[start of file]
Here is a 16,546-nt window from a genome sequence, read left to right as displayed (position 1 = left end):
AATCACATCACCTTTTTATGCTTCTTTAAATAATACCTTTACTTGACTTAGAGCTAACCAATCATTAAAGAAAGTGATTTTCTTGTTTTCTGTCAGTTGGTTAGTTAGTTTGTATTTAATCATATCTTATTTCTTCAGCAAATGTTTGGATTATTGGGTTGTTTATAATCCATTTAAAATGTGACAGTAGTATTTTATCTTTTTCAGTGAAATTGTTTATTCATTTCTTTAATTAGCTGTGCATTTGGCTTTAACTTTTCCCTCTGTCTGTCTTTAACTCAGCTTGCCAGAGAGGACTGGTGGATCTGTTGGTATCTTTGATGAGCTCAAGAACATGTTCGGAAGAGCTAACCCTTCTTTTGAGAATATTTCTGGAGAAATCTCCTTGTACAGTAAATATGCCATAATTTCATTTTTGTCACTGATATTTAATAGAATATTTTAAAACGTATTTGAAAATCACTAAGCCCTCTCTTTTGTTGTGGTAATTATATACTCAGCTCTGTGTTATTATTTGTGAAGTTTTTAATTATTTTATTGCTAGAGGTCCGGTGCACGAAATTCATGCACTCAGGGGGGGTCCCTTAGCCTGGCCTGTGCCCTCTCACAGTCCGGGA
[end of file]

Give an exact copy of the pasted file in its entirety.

Here is a 16,546-nt window from a genome sequence, read left to right as displayed (position 1 = left end):
AATCACATCACCTTTTTATGCTTCTTTAAATAATACCTTTACTTGACTTAGAGCTAACCAATCATTAAAGAAAGTGATTTTCTTGTTTTCTGTCAGTTGGTTAGTTAGTTTGTATTTAATCATATCTTATTTCTTCAGCAAATGTTTGGATTATTGGGTTGTTTATAATCCATTTAAAATGTGACAGTAGTATTTTATCTTTTTCAGTGAAATTGTTTATTCATTTCTTTAATTAGCTGTGCATTTGGCTTTAACTTTTCCCTCTGTCTGTCTTTAACTCAGCTTGCCAGAGAGGACTGGTGGATCTGTTGGTATCTTTGATGAGCTCAAGAACATGTTCGGAAGAGCTAACCCTTCTTTTGAGAATATTTCTGGAGAAATCTCCTTGTACAGTAAATATGCCATAATTTCATTTTTGTCACTGATATTTAATAGAATATTTTAAAACGTATTTGAAAATCACTAAGCCCTCTCTTTTGTTGTGGTAATTATATACTCAGCTCTGTGTTATTATTTGTGAAGTTTTTAATTATTTTATTGCTAGAGGTCCGGTGCACGAAATTCATGCACTCAGGGGGGGTCCCTTAGCCTGGCCTGTGCCCTCTCACAGTCCGGGA